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Feminists Have a Tantrum

The opinions expressed by columnists are their own and do not necessarily represent the views of
The feminists are having another tantrum. The New York chapter of the National Organization for Women and the New York Civil Liberties Union are squealing about a 64-page decision in a workplace, class-action suit brought by their friends in the Equal Employment Opportunity Commission.

The feminists are so accustomed to having their gender doctrines prevail in the courts, in the bureaucracy, in the media and in academia that they can't deal with being told the truth, i.e., that their notions don't make sense and are unfair to others, especially employers, husbands and fathers.

Judge Loretta A. Preska of the U.S. District Court in Manhattan tossed out this case in which some female employees accused financial and media services giant Bloomberg LP of workplace discrimination because their bosses failed to pretend that pregnant employees and those who took time off for maternity or other purposes were really doing the same work as those who worked faithfully fulltime on the job. This is another example of the fact that the feminist goal was never equal pay for equal work, but always was more pay for less work.

Referring to the way the women's case was based on a few anecdotes and not statistics, the judge wrote, "'J'accuse!' is not enough in court. Evidence is required."

Mirabile dictu! The judge really shocked feminists, since they usually win when they assert fault against the so-called patriarchy without any evidence or fear of prosecution for perjury.

The trouble with many younger women is that feminism falsely taught them to plan their life career in the workplace without any space or time for marriage, a husband or children. They have a total lack of understanding of how demanding a new baby is, and how they really want to spend their time after a baby arrives.

When Mother Nature asserts herself and babies appear, the women who have been misled by feminist ideology expect their employers and, indeed, the rest of the world, to accommodate their change of schedule. The feminists expect their employer to assume the costs of the priorities and interruptions that once were easily absorbed in the traditional lifestyle of husband-provider and full-time homemaker.


However, as Judge Preska wrote, "The law does not mandate 'work-life balance.'" It's OK for the employer to value employees who give ultimate dedication to their job, "however unhealthy that may be for family life."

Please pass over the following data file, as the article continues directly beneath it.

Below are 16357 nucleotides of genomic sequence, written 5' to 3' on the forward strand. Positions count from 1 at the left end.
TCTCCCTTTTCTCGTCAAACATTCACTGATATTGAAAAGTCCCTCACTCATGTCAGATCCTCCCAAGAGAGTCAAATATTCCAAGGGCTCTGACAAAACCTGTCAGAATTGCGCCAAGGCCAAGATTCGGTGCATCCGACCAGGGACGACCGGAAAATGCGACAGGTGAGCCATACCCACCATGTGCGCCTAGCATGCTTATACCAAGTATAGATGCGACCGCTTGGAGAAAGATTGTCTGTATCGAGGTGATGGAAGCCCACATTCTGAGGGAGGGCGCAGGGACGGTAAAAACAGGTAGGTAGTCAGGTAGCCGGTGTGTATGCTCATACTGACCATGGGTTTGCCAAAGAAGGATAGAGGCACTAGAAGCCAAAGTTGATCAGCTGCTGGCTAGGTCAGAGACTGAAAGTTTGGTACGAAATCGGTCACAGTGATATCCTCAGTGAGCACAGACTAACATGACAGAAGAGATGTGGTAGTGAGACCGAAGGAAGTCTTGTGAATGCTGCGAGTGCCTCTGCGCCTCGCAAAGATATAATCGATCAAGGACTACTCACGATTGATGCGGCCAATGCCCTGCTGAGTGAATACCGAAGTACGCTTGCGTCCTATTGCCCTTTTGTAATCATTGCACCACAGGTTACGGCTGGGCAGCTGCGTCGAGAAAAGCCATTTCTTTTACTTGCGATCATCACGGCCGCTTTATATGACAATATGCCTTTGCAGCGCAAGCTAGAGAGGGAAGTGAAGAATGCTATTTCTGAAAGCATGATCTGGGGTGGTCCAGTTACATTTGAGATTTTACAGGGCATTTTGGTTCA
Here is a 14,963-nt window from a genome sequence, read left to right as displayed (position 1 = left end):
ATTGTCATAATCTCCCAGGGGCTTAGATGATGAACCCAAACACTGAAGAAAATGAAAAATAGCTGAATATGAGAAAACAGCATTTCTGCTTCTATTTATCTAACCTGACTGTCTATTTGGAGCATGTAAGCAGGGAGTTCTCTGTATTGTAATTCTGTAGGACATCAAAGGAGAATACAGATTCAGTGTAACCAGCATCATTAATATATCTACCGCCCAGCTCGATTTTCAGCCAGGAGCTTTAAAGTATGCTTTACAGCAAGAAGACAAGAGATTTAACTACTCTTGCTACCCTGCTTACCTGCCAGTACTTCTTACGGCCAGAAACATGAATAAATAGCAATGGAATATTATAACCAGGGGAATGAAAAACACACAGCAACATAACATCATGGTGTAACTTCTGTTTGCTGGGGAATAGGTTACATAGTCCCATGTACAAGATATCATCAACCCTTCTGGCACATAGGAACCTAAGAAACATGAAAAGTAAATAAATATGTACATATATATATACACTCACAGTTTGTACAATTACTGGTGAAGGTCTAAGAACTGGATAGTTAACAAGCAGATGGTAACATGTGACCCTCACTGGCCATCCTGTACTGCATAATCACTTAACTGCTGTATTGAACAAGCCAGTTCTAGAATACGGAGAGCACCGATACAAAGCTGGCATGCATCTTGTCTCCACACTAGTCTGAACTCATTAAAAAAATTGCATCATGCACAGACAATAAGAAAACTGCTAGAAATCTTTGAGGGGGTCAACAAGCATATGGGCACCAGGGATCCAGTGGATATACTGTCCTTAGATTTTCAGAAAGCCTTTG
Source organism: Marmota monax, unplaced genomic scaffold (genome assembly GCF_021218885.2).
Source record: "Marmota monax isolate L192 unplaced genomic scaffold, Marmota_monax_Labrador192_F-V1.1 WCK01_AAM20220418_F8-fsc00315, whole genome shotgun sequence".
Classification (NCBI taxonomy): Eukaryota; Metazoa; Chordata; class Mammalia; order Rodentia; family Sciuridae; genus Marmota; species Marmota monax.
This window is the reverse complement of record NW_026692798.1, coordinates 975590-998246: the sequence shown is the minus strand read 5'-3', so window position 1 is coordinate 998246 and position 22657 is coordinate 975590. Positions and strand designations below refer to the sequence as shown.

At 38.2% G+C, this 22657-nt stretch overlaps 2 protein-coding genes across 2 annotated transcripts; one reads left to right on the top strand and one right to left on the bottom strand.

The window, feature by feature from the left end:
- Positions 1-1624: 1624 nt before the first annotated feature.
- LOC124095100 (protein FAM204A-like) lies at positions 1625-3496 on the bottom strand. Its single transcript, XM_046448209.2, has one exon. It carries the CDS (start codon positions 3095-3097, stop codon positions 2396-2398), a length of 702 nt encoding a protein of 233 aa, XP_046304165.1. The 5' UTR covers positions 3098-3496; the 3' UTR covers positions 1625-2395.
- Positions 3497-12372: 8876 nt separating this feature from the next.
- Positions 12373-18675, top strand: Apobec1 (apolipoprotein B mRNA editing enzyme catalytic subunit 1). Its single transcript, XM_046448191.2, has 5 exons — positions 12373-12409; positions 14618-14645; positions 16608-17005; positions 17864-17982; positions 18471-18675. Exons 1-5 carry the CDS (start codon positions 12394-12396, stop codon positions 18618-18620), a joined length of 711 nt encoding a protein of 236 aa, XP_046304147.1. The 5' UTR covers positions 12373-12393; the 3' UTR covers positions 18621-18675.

Anybody who went to work for Bloomberg LP should have known that the company "explicitly makes all-out dedication its expectation." Furthermore, Wall Street is a naturally aggressive and hypercompetitive 24/7 culture.

Employee decisions that preference family over job come with a price. Employers have no duty to accommodate their employees' children or child-care needs other than the unpaid leave required by the Family Medical Leave Act.

Judge Preska quoted Jack Welch, the former CEO of General Electric, as saying: "There's no such thing as work-life balance. There are work-life choices, and you make them, and they have consequences."

The judge wrote that Welch's view reflects, "the free-market employment system we embrace in the United States," and the law "does not require companies to ignore employees' work-family tradeoffs -- and they are tradeoffs -- when deciding about employee pay and promotions."

How to balance work and family is the number-one topic in women's magazines today. Article after article tries to present a plan for balance between baby and job, plus advice to help the mother not feel guilty when the baby gets the short end of the stick.

However, the articles sound hypocritical because for years, the feminist movement has carried on a strenuous campaign to move all homemakers out of the home ("a comfortable concentration camp," in Betty Friedan's words) and into the workplace. Feminists argue that caring for babies is not a worthy occupation for an educated woman. They have even propagated the myth that for expecting mothers to care for their own babies is an example of the oppression of women by the patriarchy.


Some women have combined a successful career with the role of wife and mother. Margaret Thatcher is a prime example. But that kind of success usually requires a cooperative husband, who the feminists usually lack.

Gloria Steinem noted this in a bitter comment this month when she launched a documentary about her life. Sneering at the two women she apparently hates the most, she attempted to demean Sarah Palin and Michele Bachmann as women "only a man could love." That's right; men do love the non-feminists.

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